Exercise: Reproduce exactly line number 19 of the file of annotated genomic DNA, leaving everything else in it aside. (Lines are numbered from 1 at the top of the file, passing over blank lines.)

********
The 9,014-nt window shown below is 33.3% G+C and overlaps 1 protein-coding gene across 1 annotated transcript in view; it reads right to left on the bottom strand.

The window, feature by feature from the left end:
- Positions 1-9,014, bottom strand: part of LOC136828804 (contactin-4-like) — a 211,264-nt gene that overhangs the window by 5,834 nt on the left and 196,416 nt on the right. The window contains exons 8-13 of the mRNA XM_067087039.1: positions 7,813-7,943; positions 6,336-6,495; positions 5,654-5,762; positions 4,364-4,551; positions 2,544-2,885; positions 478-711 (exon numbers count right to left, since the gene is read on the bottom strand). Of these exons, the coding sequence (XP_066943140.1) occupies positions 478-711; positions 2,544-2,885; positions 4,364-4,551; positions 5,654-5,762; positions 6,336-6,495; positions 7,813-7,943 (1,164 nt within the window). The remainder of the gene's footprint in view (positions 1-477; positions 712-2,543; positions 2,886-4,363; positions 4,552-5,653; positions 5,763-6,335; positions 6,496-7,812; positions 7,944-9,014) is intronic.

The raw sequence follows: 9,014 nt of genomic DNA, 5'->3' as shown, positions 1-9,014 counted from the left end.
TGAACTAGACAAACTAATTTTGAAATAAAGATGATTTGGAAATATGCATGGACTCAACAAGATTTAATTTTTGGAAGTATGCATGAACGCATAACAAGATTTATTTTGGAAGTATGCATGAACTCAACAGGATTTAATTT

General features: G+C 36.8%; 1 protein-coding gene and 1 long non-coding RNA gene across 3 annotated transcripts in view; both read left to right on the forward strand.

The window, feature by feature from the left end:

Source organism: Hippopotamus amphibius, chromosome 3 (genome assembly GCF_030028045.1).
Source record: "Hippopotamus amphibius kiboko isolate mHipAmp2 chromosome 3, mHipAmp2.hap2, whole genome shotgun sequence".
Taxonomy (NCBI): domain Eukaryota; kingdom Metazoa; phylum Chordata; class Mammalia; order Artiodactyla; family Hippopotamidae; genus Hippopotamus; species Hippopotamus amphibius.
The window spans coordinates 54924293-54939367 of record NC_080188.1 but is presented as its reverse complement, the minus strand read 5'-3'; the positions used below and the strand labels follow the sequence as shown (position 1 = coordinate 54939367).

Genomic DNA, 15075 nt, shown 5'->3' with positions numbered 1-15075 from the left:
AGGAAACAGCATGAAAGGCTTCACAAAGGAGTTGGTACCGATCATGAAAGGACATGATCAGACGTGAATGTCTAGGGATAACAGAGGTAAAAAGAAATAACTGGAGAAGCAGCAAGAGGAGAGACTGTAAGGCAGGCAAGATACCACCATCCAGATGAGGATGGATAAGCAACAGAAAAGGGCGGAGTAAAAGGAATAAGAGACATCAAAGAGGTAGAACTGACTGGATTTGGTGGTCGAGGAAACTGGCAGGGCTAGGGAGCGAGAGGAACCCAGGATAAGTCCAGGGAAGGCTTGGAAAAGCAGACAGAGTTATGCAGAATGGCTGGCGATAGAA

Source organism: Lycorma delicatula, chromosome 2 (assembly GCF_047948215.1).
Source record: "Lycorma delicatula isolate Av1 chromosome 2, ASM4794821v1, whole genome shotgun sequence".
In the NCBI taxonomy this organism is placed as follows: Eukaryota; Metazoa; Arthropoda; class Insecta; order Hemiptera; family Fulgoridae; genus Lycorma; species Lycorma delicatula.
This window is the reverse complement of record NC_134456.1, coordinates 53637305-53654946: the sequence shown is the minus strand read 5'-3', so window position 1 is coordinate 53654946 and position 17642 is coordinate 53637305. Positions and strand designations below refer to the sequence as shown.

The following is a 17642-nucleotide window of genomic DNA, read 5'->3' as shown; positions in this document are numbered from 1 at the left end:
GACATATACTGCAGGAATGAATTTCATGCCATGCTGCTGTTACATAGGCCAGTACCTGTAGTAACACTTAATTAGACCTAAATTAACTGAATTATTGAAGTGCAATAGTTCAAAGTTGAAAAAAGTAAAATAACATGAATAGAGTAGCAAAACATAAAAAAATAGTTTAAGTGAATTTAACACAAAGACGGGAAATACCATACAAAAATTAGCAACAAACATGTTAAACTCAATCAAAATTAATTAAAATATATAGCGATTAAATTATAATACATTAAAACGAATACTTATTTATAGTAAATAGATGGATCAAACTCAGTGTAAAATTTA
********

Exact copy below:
GACATATACTGCAGGAATGAATTTCATGCCATGCTGCTGTTACATAGGCCAGTACCTGTAGTAACACTTAATTAGACCTAAATTAACTGAATTATTGAAGTGCAATAGTTCAAAGTTGAAAAAAGTAAAATAACATGAATAGAGTAGCAAAACATAAAAAAATAGTTTAAGTGAATTTAACACAAAGACGGGAAATACCATACAAAAATTAGCAACAAACATGTTAAACTCAATCAAAATTAATTAAAATATATAGCGATTAAATTATAATACATTAAAACGAATACTTATTTATAGTAAATAGATGGATCAAACTCAGTGTAAAATTTA